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Trading in Networks: Theory and Experiments

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When Nov 06, 2013
from 01:00 PM to 02:30 PM
Where 54-134 E4
Contact Name
Contact Phone 310-825-2647
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Visitor Seminar

Sanjeev Goyal
University of Cambridge

Abstract
Intermediation is a prominent feature of production and exchange. Two features of intermediation are salient: coordination among traders between the `source' and the `destination' and competition between alternative combinations of intermediaries. We develop a general model of posted prices in networks to study these forces and we test its predictions in experiments.
Our theoretical analysis provides a complete characterization of equilibrium. Both efficient as well as inefficient equilibrium exist. Surplus division is extremal: either original buyer and eventual seller retain entire surplus or the intermediaries extract all surplus. Betweenness centrality of intermediaries determines which of the two outcomes prevails.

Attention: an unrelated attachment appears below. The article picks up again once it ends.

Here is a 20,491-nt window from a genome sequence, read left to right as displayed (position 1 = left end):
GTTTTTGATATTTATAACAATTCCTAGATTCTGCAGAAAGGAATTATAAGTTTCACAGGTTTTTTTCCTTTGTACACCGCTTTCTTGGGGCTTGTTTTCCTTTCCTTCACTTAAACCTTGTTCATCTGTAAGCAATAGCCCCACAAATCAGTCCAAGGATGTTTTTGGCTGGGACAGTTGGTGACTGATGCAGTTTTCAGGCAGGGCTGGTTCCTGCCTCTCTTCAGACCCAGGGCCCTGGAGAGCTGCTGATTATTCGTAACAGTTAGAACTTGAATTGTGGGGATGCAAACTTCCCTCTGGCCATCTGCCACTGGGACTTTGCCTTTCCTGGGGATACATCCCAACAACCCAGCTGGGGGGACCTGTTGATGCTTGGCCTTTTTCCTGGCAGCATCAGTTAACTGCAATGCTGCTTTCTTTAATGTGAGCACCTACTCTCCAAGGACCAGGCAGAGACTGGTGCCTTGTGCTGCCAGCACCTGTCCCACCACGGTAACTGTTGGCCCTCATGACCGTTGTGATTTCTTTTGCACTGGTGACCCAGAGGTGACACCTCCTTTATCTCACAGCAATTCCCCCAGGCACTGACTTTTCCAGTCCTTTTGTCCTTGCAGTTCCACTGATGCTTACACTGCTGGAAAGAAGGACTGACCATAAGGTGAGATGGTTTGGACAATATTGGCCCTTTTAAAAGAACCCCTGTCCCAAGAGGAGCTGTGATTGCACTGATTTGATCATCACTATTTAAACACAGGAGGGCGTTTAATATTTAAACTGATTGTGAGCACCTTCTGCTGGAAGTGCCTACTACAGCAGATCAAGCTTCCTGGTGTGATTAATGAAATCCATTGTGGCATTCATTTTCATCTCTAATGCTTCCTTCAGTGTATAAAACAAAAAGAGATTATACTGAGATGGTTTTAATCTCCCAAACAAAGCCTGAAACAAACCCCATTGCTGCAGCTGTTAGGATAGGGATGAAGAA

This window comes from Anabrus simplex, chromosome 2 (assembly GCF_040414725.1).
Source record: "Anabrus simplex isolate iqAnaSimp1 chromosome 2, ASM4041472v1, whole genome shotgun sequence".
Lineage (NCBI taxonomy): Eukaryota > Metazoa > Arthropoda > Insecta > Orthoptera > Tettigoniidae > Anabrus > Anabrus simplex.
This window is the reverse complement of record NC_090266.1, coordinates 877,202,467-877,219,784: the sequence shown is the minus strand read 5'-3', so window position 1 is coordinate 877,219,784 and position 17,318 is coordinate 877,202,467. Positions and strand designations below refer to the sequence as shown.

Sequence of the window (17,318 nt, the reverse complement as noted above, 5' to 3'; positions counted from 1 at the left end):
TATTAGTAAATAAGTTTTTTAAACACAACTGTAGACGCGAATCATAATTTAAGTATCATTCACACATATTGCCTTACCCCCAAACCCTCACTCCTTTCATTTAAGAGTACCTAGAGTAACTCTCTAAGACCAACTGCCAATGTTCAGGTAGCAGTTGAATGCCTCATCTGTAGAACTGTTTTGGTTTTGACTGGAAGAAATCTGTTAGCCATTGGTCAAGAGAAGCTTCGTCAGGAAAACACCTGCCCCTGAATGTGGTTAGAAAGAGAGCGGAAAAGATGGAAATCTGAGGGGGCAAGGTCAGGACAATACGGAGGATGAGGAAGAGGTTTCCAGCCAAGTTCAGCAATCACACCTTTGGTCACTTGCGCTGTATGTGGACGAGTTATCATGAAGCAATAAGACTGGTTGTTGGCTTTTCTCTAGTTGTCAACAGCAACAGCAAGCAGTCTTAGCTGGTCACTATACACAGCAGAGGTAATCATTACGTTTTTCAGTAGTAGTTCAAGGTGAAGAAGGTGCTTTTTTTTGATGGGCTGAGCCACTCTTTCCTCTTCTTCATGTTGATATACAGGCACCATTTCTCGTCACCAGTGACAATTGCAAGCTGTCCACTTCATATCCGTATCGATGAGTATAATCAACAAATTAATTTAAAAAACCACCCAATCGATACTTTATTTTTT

Laboratory experiments show that efficiency prevails in almost all cases, subjects coordinate on extreme surplus division: betweenness centrality plays a key role in shaping prices and division of surplus.

Biography
Sanjeev Goyal is Professor of Economics at the University of Cambridge and Fellow of Christ's College, Cambridge.
He is a pioneer and leading international scholar in the study of social and economic networks, with publications in leading international journals such as Econometrica, American Economic Review, Journal of Political Economy and Review of Economic Studies.
In 2007, Princeton University Press published his book, `Connections: an introduction to the economics of networks'. A Chinese translation was published by Beijing University Press in 2010.

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